When you see violence, greed and narrow-mindedness in the fullness of its power, walk straight into the heart of it, remaining open to the sky and in touch with the earthShambala Warrior Mind Training
In the centenary year of women’s suffrage it might be timely to remind ourselves that votes for women weren’t just won by lobbying and demonstrating. People from all walks of life took incredible physical risks to win the vote, facing serious injury, jail or death – from Emily Davison throwing herself under the king’s horse at Epsom to all those women who took part in the arson programme organized by Christabel Pankhurst from July 1912. They were walking ‘straight into the heart’ of what they opposed.
In the abolitionist movement to end transatlantic slavery, direct action was equally necessary – in fact it was life-or-death stuff. Political speeches and letter-writing campaigns were necessary, yes – but so was the high-risk work undertaken, for example, by everyone who took serious risks to help on the ‘Underground Railroad’.
In every significant movement towards the realization of rights, direct action has been necessary to effect change – and it remains necessary today.
In the animal rights movement we have a long history of people taking huge personal risks to further the cause. Some, such as Jill Phipps, are very well-known names, while others are hardly known at all.
Most of the work I do regarding animal rights is done from my computer, or in council meetings, or in meetings with other organizations. I think it’s important stuff, but it’s safe stuff. I find that I’m very often conscious of this, and it feels like good practice to regularly stop and acknowledge the far riskier work that’s being carried out at the same time by people all over the country, indeed all over the world, to further animal rights.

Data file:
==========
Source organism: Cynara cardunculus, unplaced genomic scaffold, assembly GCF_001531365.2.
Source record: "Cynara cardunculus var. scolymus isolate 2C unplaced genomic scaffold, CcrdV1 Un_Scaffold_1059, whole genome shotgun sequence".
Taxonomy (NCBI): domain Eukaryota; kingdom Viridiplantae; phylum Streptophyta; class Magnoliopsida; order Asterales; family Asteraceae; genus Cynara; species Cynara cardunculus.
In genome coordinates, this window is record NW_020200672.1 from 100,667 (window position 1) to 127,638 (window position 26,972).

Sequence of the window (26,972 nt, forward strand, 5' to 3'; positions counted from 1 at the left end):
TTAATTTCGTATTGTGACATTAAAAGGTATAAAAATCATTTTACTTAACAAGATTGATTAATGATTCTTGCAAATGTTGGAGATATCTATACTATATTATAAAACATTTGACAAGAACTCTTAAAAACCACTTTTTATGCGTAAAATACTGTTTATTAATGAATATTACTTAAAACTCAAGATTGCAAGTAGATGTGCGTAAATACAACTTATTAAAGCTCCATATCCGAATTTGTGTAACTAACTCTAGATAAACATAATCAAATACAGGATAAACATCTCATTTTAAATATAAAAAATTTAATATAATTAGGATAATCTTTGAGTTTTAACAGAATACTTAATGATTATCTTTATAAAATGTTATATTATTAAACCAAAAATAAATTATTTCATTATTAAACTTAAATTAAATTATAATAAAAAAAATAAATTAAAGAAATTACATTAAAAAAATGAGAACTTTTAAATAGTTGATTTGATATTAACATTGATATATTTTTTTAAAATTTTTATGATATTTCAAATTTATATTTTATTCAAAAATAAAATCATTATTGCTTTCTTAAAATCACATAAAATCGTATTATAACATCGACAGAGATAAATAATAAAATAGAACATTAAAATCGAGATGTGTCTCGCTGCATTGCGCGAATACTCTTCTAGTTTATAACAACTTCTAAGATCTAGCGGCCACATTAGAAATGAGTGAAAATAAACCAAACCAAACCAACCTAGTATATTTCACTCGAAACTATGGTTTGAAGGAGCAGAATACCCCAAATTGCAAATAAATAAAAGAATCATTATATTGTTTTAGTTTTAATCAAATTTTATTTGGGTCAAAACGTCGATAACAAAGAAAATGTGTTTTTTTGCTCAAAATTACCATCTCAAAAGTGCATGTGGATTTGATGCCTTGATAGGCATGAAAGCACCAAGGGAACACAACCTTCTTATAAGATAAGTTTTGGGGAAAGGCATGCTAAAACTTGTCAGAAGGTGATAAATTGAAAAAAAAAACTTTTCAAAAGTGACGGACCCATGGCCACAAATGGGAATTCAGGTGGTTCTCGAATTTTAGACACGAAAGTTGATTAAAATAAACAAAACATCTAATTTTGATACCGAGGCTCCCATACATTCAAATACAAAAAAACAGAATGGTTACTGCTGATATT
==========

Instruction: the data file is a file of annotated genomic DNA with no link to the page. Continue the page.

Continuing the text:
In the UK, hunt saboteurs are regularly assaulted; in fact, they risk physical injury every time they go out sabbing. And during the politically-motivated government badger cull in Cheshire last Autumn, one of the courageous people destroying (legally-sanctioned) badger traps was arrested and charged with criminal damage. Arrest, prosecution and potential custodial sentences are very real risks for many people out there on the front line working for the rights of animals.
We can, of course, be committed to animal rights without breaking the law. But we have to be mindful that law enforcement is often used to uphold things that are wrong. As Catharine MacKinnon has pointed out, “law organizes power”. That’s why we lobby for changes in the law, but it’s also why, until those rights that we demand for animals are finally won, we will often find the law protecting activities that exploit non-human animals, with ourselves or our colleagues on the other side of the fence.
As the activist Kara Moses says: “The law maintains the right for corporations to profit at the expense of life, and the police dutifully implement those laws.”
Or, as Derrick Jensen puts it: “We don’t live in a democracy. And before you gasp at this blasphemy, ask yourself: do governments better serve corporations, or living beings?”